Security And Trust
Security And Trust
The .NET framework has a security model that treats different applications differently depending on their origin. Executables and assemblies that are from a user's machine generally run with full trust; the same executables and assemblies run over the internet will generally run with partial trust. This is to prevent malicious code from either reading or modifying information it should not have access to (local files, what's in the clipboard, etc.). If an executable calls an assembly, which in turn calls another assembly that requires a certain level of trust, then the lowest level of trust of all the components in the chain is applied. However, an administrator on a machine can set specific permissions that override the default permissions.
An overview of the security model is given in Secure, Light-Weight Client-Side Controls , and you can obtain more depth about the security model in Code Access Security in Practice . A good overview on the securities of libraries (which is especially important for System.Windows.Forms.UserControl objects on a Web page) can be found in Using Libraries from Partially Trusted Code , and other security information on managed controls can be found in Writing Secure Managed Controls .
When called under partial trust conditions, most managed objects and members in the Microsoft® Windows® XP Tablet PC Edition Software Development Kit (SDK) require two permissions:
- Execution .
- InheritanceDemand . This means that a derived class inheriting a class or overriding a method from the Tablet PC SDK is required to have been granted the specified permission.
The following table lists the classes and members that require additional permissions. The permissions for a given class also apply to all of its members not listed in this table.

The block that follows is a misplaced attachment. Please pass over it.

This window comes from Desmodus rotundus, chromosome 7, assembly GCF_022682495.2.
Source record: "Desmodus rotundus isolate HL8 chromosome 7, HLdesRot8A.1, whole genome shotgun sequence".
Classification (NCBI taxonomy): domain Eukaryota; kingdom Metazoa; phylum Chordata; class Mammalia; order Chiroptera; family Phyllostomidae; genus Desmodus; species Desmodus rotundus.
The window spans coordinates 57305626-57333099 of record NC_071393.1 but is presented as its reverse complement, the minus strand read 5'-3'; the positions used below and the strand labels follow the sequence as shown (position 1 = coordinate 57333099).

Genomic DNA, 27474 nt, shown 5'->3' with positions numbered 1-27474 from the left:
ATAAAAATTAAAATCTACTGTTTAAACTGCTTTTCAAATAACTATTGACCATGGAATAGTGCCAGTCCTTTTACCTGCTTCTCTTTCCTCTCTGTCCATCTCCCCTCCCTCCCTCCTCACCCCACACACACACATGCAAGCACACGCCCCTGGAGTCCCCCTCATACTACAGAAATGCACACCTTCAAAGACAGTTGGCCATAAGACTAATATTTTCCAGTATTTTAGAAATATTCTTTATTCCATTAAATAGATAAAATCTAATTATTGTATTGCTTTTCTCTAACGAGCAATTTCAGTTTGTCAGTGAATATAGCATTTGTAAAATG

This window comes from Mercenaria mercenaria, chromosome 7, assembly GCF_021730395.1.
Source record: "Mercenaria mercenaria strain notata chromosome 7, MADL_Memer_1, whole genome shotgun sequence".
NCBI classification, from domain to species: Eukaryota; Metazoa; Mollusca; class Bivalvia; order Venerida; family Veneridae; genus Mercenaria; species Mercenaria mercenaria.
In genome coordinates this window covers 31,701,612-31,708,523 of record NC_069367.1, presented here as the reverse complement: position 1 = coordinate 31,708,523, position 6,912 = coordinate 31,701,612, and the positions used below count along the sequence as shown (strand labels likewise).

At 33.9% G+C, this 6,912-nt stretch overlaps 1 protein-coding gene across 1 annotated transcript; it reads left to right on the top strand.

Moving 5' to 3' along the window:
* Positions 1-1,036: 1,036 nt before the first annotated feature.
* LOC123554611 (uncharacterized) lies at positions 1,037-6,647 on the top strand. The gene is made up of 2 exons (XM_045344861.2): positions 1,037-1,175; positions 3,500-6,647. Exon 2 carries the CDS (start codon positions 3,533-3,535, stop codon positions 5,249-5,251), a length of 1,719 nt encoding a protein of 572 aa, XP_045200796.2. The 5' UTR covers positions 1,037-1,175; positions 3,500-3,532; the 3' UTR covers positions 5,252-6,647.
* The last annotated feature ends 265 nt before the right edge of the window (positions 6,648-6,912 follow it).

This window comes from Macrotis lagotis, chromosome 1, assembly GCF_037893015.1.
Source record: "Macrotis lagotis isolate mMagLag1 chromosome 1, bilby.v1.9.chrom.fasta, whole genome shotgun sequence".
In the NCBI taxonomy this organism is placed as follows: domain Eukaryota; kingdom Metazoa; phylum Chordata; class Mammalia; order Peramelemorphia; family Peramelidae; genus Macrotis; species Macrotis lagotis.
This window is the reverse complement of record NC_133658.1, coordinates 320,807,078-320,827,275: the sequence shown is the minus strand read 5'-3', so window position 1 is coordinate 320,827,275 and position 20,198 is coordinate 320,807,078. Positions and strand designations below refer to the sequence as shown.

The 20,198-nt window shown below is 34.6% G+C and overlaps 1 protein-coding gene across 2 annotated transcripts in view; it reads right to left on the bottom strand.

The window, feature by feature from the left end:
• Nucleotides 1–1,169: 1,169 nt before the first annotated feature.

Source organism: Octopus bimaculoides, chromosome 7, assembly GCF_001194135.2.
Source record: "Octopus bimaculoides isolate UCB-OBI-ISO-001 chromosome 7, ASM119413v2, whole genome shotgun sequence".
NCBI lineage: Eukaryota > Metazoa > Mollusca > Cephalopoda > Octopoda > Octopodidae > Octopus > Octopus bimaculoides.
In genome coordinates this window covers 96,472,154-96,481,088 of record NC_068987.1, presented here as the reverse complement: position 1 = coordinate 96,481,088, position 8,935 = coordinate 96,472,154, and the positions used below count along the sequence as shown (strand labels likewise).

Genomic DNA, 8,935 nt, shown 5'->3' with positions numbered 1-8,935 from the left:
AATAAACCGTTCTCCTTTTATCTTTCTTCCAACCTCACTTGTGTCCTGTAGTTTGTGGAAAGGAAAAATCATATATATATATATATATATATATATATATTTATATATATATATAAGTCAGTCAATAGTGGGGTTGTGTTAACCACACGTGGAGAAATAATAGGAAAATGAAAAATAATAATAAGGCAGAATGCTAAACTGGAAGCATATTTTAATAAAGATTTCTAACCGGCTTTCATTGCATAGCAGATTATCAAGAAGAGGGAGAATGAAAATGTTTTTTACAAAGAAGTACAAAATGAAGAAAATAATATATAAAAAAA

Some other known security issues are listed below:
- When running under partial trust, the mouse and painting events are not fired for the InkCollector and the InkOverlay. Instead, you can subscribe to events on the control that the InkCollector or InkOverlay is attached to. If you require making the distinction between the Painted and Painting events, you will need to use the RealTimeStylus rather than an ink collector.
- Microsoft Internet Explorer 6 or higher is required in order for Web controls to work properly. With Internet Explorer 5.5, only initial managed controls load; you cannot load additional controls dynamically at run-time.
- If you are using Service Pack 2 (SP2) and CLR1.0, then having Web controls in Internet Explorer will require adding the site as a trusted site, even if they are in the Intranet zone. However, when you do so, they will no longer run in the Trusted Site zone, although they will run in the Intranet zone. This issue is fixed with CLR1.1.
- If you have an InkCollector or InkOverlay attached to a window or control, and you switch it to another window or control, then you will need to have UIPermissionWindow.AllWindows permission. If you are going to be building Web applications, it is preferable to keep your InkCollector or InkOverlay attached to a window until that window is going to be destroyed.